In his second year of neuroscience grad school, Greg Dunn was moonlighting with a different kind of experiment: blowing ink across pieces of paper. The neuron-like pattern it formed was instantly recognizable to him as a neuroscientist. "Ink spreads because it wants to go in the direction of less resistance, and that's probably also the case of when branches grow or neurons grow," he says. "The reason the technique works really well is because it's directly related to how neurons are actually behaving."
Dunn calls this the "fractal solution to the universe," which he sees as the "fundamental beauty of nature." He's fascinated that this branching pattern holds true across orders of magnitude, whether that's nanometers for neurons, centimeters for ink, or meters for a tree branch.
Since graduating with his PhD last fall, Dunn has continued to spend his days with neurons--big, golden ones ten thousand times the size of neurons in your brain. The former University of Pennsylvania grad student now creates paintings of neurons for a living.
An entirely self-taught artist, Dunn began experimenting with art while in graduate school. His Asian-inspired neuron paintings won him commissions at the Society for Neuroscience and many neuroscience departments; one thing led to another, and he eventually traded the lab bench for an artist's studio in an old tobacco warehouse in Philadelphia. But science and lab are literally never out of the picture.
The branching tree motif of Asian art is especially fitting for Dunn's neuron paintings. Simplicity is key: "What I love about Asian art is that you boil away all the unnecessary crap, and you're left with an expression of an idea that's done with spontaneity and grace." There is nothing extraneous here in this painting of two pyramidal cells, a type of neuron found in the cerebellum and hippocampus.
For familiarity and precision, Dunn had taken to using lab supplies in his artwork. He sheepishly admits that he did a bit of an informal exchange with his former lab, trading easily obtainable items for specialized lab supplies of equal monetary value, such as scissors for syringes.
Now that he's no longer working in a lab, getting ahold of the supplies has become a little bit tricky: "You say to the pharmacy, 'Can I get some syringes for my artwork.' They're like 'Yeah, get outta here.'" But the level of precision required in art is nowhere near that for molecular biology--try visualizing 0.2 microliters of fluid--so Dunn is flexible with his equipment these days.
"A permanent billboard in the best location of the universe to advertise my art," says Dunn about his paintings in the Society for Neuroscience's (SfN) D.C. headquarters. He had contacted the group to inquire about exhibiting his work at the SfN's annual meeting, a who's-who of the neuroscience world. Marty Saggesse, now the executive director of the SfN, replied by commissioning Dunn to create two new pieces for the organization's lobby.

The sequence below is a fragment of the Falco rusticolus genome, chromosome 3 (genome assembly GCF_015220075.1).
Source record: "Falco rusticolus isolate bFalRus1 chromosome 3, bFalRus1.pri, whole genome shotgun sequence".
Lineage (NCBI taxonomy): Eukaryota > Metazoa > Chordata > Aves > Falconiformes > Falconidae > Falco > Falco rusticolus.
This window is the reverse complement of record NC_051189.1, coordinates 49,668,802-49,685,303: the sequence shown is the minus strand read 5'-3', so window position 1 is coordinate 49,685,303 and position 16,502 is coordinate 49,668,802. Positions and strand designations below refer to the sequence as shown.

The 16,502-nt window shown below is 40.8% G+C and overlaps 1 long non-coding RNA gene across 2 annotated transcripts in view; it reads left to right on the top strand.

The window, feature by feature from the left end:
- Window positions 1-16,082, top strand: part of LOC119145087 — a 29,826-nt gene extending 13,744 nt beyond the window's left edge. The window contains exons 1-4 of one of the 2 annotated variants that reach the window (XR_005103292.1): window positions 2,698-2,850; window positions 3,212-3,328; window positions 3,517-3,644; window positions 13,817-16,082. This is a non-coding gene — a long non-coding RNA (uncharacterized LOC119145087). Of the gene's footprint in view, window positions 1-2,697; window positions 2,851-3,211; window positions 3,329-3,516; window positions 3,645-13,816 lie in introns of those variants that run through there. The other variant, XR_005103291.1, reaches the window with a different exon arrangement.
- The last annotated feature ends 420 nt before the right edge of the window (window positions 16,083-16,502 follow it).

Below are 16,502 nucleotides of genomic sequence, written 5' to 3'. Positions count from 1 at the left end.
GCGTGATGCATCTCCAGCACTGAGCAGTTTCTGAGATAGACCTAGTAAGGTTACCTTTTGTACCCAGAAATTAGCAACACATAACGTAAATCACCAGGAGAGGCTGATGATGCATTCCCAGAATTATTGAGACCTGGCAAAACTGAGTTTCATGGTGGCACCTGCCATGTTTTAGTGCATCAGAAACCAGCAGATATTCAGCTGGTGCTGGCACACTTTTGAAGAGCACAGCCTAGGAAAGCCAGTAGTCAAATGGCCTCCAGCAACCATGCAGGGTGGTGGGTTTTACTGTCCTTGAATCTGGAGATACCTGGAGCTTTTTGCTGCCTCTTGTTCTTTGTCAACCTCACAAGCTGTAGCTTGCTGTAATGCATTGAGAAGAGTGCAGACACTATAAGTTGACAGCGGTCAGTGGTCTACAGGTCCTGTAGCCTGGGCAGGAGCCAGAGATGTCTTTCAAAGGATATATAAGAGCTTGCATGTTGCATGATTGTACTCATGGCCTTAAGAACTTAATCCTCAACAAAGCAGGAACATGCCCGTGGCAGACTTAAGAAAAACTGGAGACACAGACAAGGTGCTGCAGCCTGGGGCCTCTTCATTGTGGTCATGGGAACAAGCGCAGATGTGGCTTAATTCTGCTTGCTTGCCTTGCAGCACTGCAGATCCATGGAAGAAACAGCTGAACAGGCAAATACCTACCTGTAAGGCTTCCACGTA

This painting of neurons in the cerebellum, a classic neuroscience image, is one in the original commission. "When you're first starting out as an artist, the idea that someone would pay a couple hundred bucks for something that you completely materialized out of thing air is surprising," says Dunn, "So at the time, it was pretty overwhelming to get this commission."
Dunn is currently working on a large commission from Johns Hopkins University. As in any scientific project, he has created a detailed plan for the work: the Johns Hopkins Cortex Painting Protocol, which is taped up on Dunn's wall, meticulously outlines each step of the painting. "The materials are just too damn expensive to experiment in," he says. With all the gold leaf and precious metals in his work, some paintings have as much as $2,000 of materials. A large painting takes weeks to produce.
Before he ever touches a brush, Dunn mocks up his paintings in Photoshop, setting the composition and color scheme. Paintings, like a set of experiments, must be planned through in advance. "If the silhouette isn't great, that painting will never be great. You've got to build on a strong foundation," he says. "That's true of science as well."
The curled structure depicted here is the hippocampus, one of the most-studied parts of the brain. It has an integral role in memory and spatial navigation. The famous patient HM, who'd had his hippocampus removed, was unable to form new memories.
Dunn has been recently been playing with iridescence, adding more colors while still allowing the metals to shine. This painting of the cerebellar lobe is an example of his newer work.
Listening to him explain iridescence, you can see how his scientific background factors into his art: "[Iridescence] is when you have small crystalline patterns at the microscopic level which break up the incoming light and distribute it a different way, and so you get light coming into your eye from different angles in just a planar surface," he explains. Dunn gets his paintings to shimmer and change under different light with a special technique he developed--and which he keeps under his hat.
A discussion about art and neuroscience is incomplete without Santiago Ramon y Cajal, whose stunning ink drawings of neurons form the foundation of neuroanatomy. (See DISCOVER's earlier slideshow on Ramon y Cajal's life and work.) Cajal trained as an artist but made his fame as a neuroscientist, winning a Nobel Prize in 1906.
Dunn cites Ramon y Cajal as an inspiration, and his painting of Purkinje cells--large branching neurons in the cerebellum--evokes his predecessor's ink drawings of the same.
To see more of Dunn's work and buy some of it for yourself (with a discount for grad students!), head over to his website.
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